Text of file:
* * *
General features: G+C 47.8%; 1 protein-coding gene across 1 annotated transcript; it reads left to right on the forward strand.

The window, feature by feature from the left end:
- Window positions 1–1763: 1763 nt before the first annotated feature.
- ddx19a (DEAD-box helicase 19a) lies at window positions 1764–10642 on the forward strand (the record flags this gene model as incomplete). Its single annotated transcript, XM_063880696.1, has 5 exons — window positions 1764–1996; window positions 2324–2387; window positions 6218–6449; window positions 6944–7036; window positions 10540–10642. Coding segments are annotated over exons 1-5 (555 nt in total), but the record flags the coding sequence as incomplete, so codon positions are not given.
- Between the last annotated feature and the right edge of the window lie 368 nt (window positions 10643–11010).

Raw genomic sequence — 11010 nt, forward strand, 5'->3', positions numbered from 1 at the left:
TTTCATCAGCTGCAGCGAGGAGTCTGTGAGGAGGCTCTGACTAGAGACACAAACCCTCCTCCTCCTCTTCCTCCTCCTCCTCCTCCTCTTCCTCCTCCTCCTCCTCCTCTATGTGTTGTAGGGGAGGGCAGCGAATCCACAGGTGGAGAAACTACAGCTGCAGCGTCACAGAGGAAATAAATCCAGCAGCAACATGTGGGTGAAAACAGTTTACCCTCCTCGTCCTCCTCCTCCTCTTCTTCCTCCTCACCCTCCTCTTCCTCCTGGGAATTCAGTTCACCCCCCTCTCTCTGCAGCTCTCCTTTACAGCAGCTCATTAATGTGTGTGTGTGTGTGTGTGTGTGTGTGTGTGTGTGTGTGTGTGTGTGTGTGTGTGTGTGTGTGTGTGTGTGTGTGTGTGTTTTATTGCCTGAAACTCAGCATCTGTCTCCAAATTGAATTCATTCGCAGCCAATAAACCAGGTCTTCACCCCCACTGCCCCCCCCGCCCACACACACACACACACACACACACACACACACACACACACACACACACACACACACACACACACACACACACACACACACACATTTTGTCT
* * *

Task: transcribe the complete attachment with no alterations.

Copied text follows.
General features: G+C 47.8%; 1 protein-coding gene across 1 annotated transcript; it reads left to right on the forward strand.

The window, feature by feature from the left end:
- Window positions 1–1763: 1763 nt before the first annotated feature.
- ddx19a (DEAD-box helicase 19a) lies at window positions 1764–10642 on the forward strand (the record flags this gene model as incomplete). Its single annotated transcript, XM_063880696.1, has 5 exons — window positions 1764–1996; window positions 2324–2387; window positions 6218–6449; window positions 6944–7036; window positions 10540–10642. Coding segments are annotated over exons 1-5 (555 nt in total), but the record flags the coding sequence as incomplete, so codon positions are not given.
- Between the last annotated feature and the right edge of the window lie 368 nt (window positions 10643–11010).

Raw genomic sequence — 11010 nt, forward strand, 5'->3', positions numbered from 1 at the left:
TTTCATCAGCTGCAGCGAGGAGTCTGTGAGGAGGCTCTGACTAGAGACACAAACCCTCCTCCTCCTCTTCCTCCTCCTCCTCCTCCTCTTCCTCCTCCTCCTCCTCCTCTATGTGTTGTAGGGGAGGGCAGCGAATCCACAGGTGGAGAAACTACAGCTGCAGCGTCACAGAGGAAATAAATCCAGCAGCAACATGTGGGTGAAAACAGTTTACCCTCCTCGTCCTCCTCCTCCTCTTCTTCCTCCTCACCCTCCTCTTCCTCCTGGGAATTCAGTTCACCCCCCTCTCTCTGCAGCTCTCCTTTACAGCAGCTCATTAATGTGTGTGTGTGTGTGTGTGTGTGTGTGTGTGTGTGTGTGTGTGTGTGTGTGTGTGTGTGTGTGTGTGTGTGTGTGTGTGTTTTATTGCCTGAAACTCAGCATCTGTCTCCAAATTGAATTCATTCGCAGCCAATAAACCAGGTCTTCACCCCCACTGCCCCCCCCGCCCACACACACACACACACACACACACACACACACACACACACACACACACACACACACACACACACACACACACACACACACACATTTTGTCT